Address by Alan Crossin, a Past President of the Society:

Mr. President, Mr. Minister, distinguished guests, fellow members and friends of the Manitoba Historical Society:

I think the reason I have been asked to say a few words to you today on the topic "Reflections of the MHS" is that I probably have the distinction of being a member of the Society longer than anybody else. I don't have a record of the date that I became a member and when I made enquiries at the office a few years ago I learned that there is no record there either. However, I do remember that l was attending university (United College) at the time, and as I graduated in 1950 and my collection of the Society's Transactions begins with the 1950 edition it seems reasonable to assume that I joined in 1949.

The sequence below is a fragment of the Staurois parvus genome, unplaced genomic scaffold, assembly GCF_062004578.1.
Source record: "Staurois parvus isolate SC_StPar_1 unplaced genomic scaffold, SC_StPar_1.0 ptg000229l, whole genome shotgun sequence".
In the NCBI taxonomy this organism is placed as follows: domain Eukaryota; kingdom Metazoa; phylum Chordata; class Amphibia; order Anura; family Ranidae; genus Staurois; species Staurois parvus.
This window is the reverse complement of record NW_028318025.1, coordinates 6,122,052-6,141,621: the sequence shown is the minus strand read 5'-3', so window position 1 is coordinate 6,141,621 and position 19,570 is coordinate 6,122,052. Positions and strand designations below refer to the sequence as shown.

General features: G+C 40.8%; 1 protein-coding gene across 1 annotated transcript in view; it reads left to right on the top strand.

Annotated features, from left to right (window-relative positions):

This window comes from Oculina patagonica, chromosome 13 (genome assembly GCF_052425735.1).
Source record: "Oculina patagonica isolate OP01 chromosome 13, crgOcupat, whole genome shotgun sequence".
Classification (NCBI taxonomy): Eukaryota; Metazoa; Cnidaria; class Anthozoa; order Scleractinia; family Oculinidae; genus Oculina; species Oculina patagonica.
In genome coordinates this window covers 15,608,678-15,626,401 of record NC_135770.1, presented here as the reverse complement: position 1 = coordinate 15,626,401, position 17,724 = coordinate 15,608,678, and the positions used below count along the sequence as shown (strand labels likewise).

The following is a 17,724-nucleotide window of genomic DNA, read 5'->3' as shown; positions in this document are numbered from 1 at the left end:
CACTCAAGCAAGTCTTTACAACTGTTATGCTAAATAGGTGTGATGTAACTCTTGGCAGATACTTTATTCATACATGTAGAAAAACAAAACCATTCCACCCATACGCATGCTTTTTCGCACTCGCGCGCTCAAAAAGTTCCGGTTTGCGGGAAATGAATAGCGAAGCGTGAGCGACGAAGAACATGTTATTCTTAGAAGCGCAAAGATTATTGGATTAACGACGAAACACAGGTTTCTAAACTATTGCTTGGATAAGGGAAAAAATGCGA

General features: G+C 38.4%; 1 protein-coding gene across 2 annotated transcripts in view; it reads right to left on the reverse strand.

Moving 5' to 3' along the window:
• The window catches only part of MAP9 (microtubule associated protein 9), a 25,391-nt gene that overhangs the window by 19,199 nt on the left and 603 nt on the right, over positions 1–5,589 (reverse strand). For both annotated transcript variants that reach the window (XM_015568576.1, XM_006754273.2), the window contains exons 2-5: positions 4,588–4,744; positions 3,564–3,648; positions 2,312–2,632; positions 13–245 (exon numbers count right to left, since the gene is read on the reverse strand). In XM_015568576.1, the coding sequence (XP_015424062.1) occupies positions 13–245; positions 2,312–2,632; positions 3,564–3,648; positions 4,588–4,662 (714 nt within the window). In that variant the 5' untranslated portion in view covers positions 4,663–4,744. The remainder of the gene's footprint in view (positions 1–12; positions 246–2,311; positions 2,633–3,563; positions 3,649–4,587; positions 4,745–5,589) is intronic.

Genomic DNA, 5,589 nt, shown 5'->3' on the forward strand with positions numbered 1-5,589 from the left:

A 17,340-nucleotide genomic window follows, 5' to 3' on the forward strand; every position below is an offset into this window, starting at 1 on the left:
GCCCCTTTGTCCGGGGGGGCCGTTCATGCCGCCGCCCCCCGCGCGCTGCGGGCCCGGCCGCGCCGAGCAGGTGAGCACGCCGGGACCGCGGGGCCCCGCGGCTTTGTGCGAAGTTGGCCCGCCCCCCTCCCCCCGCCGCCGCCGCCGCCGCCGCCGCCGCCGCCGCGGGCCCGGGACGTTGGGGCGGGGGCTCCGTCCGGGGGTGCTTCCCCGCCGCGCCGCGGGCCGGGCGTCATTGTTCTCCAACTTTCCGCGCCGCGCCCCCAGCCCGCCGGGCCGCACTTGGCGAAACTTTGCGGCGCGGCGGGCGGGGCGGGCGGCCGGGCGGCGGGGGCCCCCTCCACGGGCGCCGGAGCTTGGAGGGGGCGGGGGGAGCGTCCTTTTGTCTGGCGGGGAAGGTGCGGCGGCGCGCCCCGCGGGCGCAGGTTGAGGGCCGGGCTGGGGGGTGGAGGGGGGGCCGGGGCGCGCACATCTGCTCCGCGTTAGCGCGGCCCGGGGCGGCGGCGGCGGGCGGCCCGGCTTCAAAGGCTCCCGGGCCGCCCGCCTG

I'm not sure how I even found out about the Society as no one in my family and none of my friends were members, however I began attending the monthly meetings and quickly became "hooked". At that time the meetings were chaired by William Douglas, president from 1948 to 1951, and were held on the second floor of the Legislative Building, right over the main entrance, in what I am told is now called the Manitoba Room. I don't know how many members we had then but the meetings were usually well attended. I remember being surprised to find that no other students were present. It seemed to me that history students in particular would both enjoy and benefit from the meetings, but I guess they didn't know what they were missing.